Using the Community Capitals Framework, this article explores the factors enhancing or constraining women’s access to, and control over, the resources required to participate in, and benefit from, small ruminant value chain activities.
The International Livestock Research Institute (ILRI) and The International Centre for Agricultural Research in the Dry Areas (ICARDA) have been organizing a tailor made gender capacity development intervention for the CGIAR Research Program on Livestock and Fish research and development partners in Ethiopia.
Over 400 farmers from the Menz area of North Shewa Zone in Amhara, Ethiopia attended a training on collective marketing to create a common understanding among farmers of what marketing groups are, why farmers need them, how they are formed and managed, and how such groups can be employed in small ruminant marketing.
The International Livestock Research Institute (ILRI) and the Agriculture Quality Research Laboratory of the Ethiopian Institute for Agriculture Research (EIAR) recently jointly conducted a training workshop on stationary and mobile Near Infrared Spectroscopy (NIRS) use and application in Addis Ababa.
A practical laboratory training was conducted from 8-9 September 2016 at Addis Ababa University, College of Veterinary Medicine and Agriculture in Debre Zeit, Ethiopia for national research partners working in faecal examination for coenurosis control.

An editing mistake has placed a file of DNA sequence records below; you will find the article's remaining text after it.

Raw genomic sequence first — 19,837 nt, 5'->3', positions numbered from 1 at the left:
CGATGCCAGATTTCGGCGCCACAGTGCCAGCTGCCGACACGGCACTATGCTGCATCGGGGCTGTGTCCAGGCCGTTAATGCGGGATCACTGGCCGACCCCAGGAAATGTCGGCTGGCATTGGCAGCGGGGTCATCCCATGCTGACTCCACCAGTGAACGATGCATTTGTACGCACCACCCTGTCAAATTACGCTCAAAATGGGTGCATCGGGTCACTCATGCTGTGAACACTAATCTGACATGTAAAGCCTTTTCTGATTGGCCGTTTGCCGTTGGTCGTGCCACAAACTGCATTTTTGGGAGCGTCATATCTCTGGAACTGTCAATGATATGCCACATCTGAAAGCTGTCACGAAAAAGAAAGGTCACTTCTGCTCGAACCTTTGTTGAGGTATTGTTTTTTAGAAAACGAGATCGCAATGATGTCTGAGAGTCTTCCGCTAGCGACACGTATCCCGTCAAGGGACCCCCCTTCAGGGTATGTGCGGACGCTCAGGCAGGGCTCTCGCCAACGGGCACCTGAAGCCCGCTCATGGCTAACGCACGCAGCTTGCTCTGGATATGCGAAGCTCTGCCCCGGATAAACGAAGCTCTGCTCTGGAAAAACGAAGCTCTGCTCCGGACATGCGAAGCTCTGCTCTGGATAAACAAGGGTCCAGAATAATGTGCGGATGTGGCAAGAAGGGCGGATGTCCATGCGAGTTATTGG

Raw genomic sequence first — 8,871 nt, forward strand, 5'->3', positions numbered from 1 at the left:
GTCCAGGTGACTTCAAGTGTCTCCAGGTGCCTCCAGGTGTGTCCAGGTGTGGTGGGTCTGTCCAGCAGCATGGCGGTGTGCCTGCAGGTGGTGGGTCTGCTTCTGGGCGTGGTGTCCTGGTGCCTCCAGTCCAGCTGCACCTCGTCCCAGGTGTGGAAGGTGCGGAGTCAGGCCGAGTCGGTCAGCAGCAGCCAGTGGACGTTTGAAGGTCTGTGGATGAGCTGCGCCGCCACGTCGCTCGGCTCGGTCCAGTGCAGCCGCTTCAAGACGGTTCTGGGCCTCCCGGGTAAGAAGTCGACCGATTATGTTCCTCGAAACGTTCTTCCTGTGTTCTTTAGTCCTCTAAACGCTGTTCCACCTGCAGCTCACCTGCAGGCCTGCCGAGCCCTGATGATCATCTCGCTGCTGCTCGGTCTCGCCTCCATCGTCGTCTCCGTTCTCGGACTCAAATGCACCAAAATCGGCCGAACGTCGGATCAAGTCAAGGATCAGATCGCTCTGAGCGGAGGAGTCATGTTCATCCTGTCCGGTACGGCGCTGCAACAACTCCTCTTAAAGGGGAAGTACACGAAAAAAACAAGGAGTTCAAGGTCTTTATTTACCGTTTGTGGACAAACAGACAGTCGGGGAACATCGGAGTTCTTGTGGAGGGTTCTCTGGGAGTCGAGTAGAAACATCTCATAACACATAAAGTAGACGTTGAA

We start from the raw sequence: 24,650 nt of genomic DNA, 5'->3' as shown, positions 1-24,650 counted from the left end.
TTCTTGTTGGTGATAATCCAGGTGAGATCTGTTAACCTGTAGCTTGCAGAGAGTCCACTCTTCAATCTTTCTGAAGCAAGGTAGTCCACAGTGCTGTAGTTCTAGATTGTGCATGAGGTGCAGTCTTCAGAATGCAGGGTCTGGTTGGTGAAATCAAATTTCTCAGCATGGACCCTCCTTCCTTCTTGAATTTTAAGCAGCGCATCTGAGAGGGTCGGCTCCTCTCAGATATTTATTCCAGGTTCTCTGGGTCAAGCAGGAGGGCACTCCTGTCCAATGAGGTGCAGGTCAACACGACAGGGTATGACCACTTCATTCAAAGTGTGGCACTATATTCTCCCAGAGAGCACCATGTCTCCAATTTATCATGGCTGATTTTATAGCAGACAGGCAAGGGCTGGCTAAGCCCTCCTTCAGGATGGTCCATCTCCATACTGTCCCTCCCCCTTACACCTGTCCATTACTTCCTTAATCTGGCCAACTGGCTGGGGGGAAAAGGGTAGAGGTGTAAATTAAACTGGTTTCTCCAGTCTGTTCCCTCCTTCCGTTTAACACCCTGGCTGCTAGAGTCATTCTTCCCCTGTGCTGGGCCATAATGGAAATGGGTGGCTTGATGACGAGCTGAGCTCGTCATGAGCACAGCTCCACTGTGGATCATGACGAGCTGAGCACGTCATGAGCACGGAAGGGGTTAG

A recent gender capacity assessment study by the International Livestock Research Institute (ILRI) and the International Center for Agricultural Research in the Dry Areas (ICARDA) revealed that low or lack of gender capacities among research and development practitioners is one of the bottlenecks in the development of gendered livestock value chains in Ethiopia.
This brief on community gender profiles across livestock production systems in Ethiopia found that differences in gender roles in livestock production are not only observed across regions, but also across farming systems. Men undertake a few tasks, while women engage in multiple activities, illustrating the complexity of their roles. Women are primarily responsible for dairy-related and small ruminant management activities across sites, particularly in the drier areas. Perceptions of gender in terms access to and control over resources were also found to vary from location to location, even among individuals of the same sex.